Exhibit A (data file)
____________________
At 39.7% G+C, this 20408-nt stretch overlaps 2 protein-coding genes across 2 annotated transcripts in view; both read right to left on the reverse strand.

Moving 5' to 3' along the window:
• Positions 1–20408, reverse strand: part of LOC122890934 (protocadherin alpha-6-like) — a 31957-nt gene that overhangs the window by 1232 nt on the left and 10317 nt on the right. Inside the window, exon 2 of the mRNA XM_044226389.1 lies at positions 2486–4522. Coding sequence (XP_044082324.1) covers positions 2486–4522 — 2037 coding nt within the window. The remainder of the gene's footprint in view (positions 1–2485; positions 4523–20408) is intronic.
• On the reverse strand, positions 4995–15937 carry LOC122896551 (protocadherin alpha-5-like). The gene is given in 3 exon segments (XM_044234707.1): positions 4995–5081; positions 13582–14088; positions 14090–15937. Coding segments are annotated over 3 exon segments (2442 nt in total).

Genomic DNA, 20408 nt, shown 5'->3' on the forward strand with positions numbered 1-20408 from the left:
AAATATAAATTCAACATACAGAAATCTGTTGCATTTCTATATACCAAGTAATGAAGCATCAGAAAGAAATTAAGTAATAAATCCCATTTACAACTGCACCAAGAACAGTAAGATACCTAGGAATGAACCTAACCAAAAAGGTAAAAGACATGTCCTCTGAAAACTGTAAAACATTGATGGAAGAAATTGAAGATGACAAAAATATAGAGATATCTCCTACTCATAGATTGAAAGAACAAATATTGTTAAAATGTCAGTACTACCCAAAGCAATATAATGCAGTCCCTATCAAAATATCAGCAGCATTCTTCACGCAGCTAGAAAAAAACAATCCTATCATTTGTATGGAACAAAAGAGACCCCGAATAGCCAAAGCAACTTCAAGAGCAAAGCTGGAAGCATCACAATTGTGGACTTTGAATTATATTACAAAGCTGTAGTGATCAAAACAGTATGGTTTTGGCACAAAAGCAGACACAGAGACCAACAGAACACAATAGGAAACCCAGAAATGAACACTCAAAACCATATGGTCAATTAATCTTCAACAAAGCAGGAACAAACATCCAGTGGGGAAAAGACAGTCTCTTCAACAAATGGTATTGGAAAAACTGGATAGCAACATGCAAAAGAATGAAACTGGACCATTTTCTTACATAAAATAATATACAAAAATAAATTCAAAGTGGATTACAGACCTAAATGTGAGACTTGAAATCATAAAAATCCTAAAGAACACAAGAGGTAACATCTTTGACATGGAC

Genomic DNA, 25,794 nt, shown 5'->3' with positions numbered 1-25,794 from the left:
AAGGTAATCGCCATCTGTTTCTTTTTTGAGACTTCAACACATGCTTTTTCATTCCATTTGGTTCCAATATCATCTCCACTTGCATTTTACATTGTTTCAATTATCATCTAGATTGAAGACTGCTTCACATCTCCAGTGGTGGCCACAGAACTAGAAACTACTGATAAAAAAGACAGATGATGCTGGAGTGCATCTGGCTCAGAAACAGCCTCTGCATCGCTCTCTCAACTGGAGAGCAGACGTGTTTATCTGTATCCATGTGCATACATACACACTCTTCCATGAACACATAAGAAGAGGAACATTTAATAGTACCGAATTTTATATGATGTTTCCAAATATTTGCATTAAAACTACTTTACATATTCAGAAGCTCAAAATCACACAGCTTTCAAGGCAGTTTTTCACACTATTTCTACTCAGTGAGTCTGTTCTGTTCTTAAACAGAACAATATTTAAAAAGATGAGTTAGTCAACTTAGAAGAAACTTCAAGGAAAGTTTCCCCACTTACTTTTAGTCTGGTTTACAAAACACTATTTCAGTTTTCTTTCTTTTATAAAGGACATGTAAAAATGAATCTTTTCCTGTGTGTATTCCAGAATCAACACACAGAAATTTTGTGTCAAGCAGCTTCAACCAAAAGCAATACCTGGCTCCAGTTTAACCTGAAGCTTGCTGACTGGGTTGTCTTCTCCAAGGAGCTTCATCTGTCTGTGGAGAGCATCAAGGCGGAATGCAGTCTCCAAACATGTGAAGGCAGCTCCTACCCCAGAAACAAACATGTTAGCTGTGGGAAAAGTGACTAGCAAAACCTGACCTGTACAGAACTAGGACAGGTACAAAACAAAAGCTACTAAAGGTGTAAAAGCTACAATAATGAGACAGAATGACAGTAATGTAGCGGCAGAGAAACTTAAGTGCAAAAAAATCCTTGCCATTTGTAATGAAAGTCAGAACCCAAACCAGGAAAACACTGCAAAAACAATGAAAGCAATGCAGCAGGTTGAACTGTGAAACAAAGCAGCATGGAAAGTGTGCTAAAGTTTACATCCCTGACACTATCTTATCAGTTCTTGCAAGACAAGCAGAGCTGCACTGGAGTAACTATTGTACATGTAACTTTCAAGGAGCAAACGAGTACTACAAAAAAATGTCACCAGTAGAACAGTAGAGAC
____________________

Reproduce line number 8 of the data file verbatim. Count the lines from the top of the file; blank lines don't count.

AAGGTAATCGCCATCTGTTTCTTTTTTGAGACTTCAACACATGCTTTTTCATTCCATTTGGTTCCAATATCATCTCCACTTGCATTTTACATTGTTTCAATTATCATCTAGATTGAAGACTGCTTCACATCTCCAGTGGTGGCCACAGAACTAGAAACTACTGATAAAAAAGACAGATGATGCTGGAGTGCATCTGGCTCAGAAACAGCCTCTGCATCGCTCTCTCAACTGGAGAGCAGACGTGTTTATCTGTATCCATGTGCATACATACACACTCTTCCATGAACACATAAGAAGAGGAACATTTAATAGTACCGAATTTTATATGATGTTTCCAAATATTTGCATTAAAACTACTTTACATATTCAGAAGCTCAAAATCACACAGCTTTCAAGGCAGTTTTTCACACTATTTCTACTCAGTGAGTCTGTTCTGTTCTTAAACAGAACAATATTTAAAAAGATGAGTTAGTCAACTTAGAAGAAACTTCAAGGAAAGTTTCCCCACTTACTTTTAGTCTGGTTTACAAAACACTATTTCAGTTTTCTTTCTTTTATAAAGGACATGTAAAAATGAATCTTTTCCTGTGTGTATTCCAGAATCAACACACAGAAATTTTGTGTCAAGCAGCTTCAACCAAAAGCAATACCTGGCTCCAGTTTAACCTGAAGCTTGCTGACTGGGTTGTCTTCTCCAAGGAGCTTCATCTGTCTGTGGAGAGCATCAAGGCGGAATGCAGTCTCCAAACATGTGAAGGCAGCTCCTACCCCAGAAACAAACATGTTAGCTGTGGGAAAAGTGACTAGCAAAACCTGACCTGTACAGAACTAGGACAGGTACAAAACAAAAGCTACTAAAGGTGTAAAAGCTACAATAATGAGACAGAATGACAGTAATGTAGCGGCAGAGAAACTTAAGTGCAAAAAAATCCTTGCCATTTGTAATGAAAGTCAGAACCCAAACCAGGAAAACACTGCAAAAACAATGAAAGCAATGCAGCAGGTTGAACTGTGAAACAAAGCAGCATGGAAAGTGTGCTAAAGTTTACATCCCTGACACTATCTTATCAGTTCTTGCAAGACAAGCAGAGCTGCACTGGAGTAACTATTGTACATGTAACTTTCAAGGAGCAAACGAGTACTACAAAAAAATGTCACCAGTAGAACAGTAGAGAC